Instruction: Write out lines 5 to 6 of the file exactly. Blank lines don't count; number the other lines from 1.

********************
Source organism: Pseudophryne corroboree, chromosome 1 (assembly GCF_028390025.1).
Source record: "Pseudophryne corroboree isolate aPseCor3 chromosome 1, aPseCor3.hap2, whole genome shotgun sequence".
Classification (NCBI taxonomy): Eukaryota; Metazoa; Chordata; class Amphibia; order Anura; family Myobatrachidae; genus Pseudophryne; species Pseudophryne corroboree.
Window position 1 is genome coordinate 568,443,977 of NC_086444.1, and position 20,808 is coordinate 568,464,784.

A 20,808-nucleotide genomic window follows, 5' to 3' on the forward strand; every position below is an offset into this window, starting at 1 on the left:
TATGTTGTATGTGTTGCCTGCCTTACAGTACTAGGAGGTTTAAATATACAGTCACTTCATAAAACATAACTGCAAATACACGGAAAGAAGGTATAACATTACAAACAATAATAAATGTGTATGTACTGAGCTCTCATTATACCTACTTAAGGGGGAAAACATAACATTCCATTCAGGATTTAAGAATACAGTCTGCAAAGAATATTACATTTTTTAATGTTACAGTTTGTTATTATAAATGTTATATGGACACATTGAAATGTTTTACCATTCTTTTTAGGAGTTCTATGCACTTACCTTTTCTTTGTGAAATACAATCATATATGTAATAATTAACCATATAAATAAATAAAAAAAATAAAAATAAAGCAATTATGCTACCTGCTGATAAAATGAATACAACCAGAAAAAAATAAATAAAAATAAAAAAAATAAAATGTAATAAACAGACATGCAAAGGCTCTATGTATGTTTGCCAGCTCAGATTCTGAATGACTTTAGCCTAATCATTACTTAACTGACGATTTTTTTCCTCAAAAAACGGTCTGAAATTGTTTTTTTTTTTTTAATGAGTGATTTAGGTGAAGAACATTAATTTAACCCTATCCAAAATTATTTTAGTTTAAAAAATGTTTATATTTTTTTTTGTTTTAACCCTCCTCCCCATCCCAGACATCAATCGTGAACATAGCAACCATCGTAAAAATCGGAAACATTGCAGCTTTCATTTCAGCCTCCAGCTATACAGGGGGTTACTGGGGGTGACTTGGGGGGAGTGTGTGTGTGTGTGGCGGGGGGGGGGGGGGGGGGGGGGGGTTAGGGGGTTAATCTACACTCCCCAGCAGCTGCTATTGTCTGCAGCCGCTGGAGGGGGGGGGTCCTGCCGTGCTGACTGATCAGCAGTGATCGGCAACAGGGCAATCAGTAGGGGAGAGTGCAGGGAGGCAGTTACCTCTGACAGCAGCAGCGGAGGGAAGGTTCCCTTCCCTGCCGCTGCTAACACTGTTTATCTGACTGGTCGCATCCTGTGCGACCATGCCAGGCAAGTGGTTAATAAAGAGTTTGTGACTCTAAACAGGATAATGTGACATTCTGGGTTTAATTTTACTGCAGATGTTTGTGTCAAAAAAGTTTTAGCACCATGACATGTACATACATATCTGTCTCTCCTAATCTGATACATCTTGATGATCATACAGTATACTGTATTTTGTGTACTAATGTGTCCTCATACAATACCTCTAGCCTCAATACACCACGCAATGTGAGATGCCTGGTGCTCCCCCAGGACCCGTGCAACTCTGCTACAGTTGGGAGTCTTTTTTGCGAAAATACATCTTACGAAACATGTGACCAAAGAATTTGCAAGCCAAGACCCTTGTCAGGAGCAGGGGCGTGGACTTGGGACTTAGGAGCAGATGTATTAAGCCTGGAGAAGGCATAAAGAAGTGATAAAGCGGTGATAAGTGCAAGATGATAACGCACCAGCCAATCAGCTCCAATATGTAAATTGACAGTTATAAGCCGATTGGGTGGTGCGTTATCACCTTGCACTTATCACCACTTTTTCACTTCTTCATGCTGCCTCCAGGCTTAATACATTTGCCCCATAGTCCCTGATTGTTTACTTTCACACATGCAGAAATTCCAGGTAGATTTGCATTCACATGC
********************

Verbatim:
A 20,808-nucleotide genomic window follows, 5' to 3' on the forward strand; every position below is an offset into this window, starting at 1 on the left:
TATGTTGTATGTGTTGCCTGCCTTACAGTACTAGGAGGTTTAAATATACAGTCACTTCATAAAACATAACTGCAAATACACGGAAAGAAGGTATAACATTACAAACAATAATAAATGTGTATGTACTGAGCTCTCATTATACCTACTTAAGGGGGAAAACATAACATTCCATTCAGGATTTAAGAATACAGTCTGCAAAGAATATTACATTTTTTAATGTTACAGTTTGTTATTATAAATGTTATATGGACACATTGAAATGTTTTACCATTCTTTTTAGGAGTTCTATGCACTTACCTTTTCTTTGTGAAATACAATCATATATGTAATAATTAACCATATAAATAAATAAAAAAAATAAAAATAAAGCAATTATGCTACCTGCTGATAAAATGAATACAACCAGAAAAAAATAAATAAAAATAAAAAAAATAAAATGTAATAAACAGACATGCAAAGGCTCTATGTATGTTTGCCAGCTCAGATTCTGAATGACTTTAGCCTAATCATTACTTAACTGACGATTTTTTTCCTCAAAAAACGGTCTGAAATTGTTTTTTTTTTTTTAATGAGTGATTTAGGTGAAGAACATTAATTTAACCCTATCCAAAATTATTTTAGTTTAAAAAATGTTTATATTTTTTTTTGTTTTAACCCTCCTCCCCATCCCAGACATCAATCGTGAACATAGCAACCATCGTAAAAATCGGAAACATTGCAGCTTTCATTTCAGCCTCCAGCTATACAGGGGGTTACTGGGGGTGACTTGGGGGGAGTGTGTGTGTGTGTGGCGGGGGGGGGGGGGGGGGGGGGGGGTTAGGGGGTTAATCTACACTCCCCAGCAGCTGCTATTGTCTGCAGCCGCTGGAGGGGGGGGGTCCTGCCGTGCTGACTGATCAGCAGTGATCGGCAACAGGGCAATCAGTAGGGGAGAGTGCAGGGAGGCAGTTACCTCTGACAGCAGCAGCGGAGGGAAGGTTCCCTTCCCTGCCGCTGCTAACACTGTTTATCTGACTGGTCGCATCCTGTGCGACCATGCCAGGCAAGTGGTTAATAAAGAGTTTGTGACTCTAAACAGGATAATGTGACATTCTGGGTTTAATTTTACTGCAGATGTTTGTGTCAAAAAAGTTTTAGCACCATGACATGTACATACATATCTGTCTCTCCTAATCTGATACATCTTGATGATCATACAGTATACTGTATTTTGTGTACTAATGTGTCCTCATACAATACCTCTAGCCTCAATACACCACGCAATGTGAGATGCCTGGTGCTCCCCCAGGACCCGTGCAACTCTGCTACAGTTGGGAGTCTTTTTTGCGAAAATACATCTTACGAAACATGTGACCAAAGAATTTGCAAGCCAAGACCCTTGTCAGGAGCAGGGGCGTGGACTTGGGACTTAGGAGCAGATGTATTAAGCCTGGAGAAGGCATAAAGAAGTGATAAAGCGGTGATAAGTGCAAGATGATAACGCACCAGCCAATCAGCTCCAATATGTAAATTGACAGTTATAAGCCGATTGGGTGGTGCGTTATCACCTTGCACTTATCACCACTTTTTCACTTCTTCATGCTGCCTCCAGGCTTAATACATTTGCCCCATAGTCCCTGATTGTTTACTTTCACACATGCAGAAATTCCAGGTAGATTTGCATTCACATGC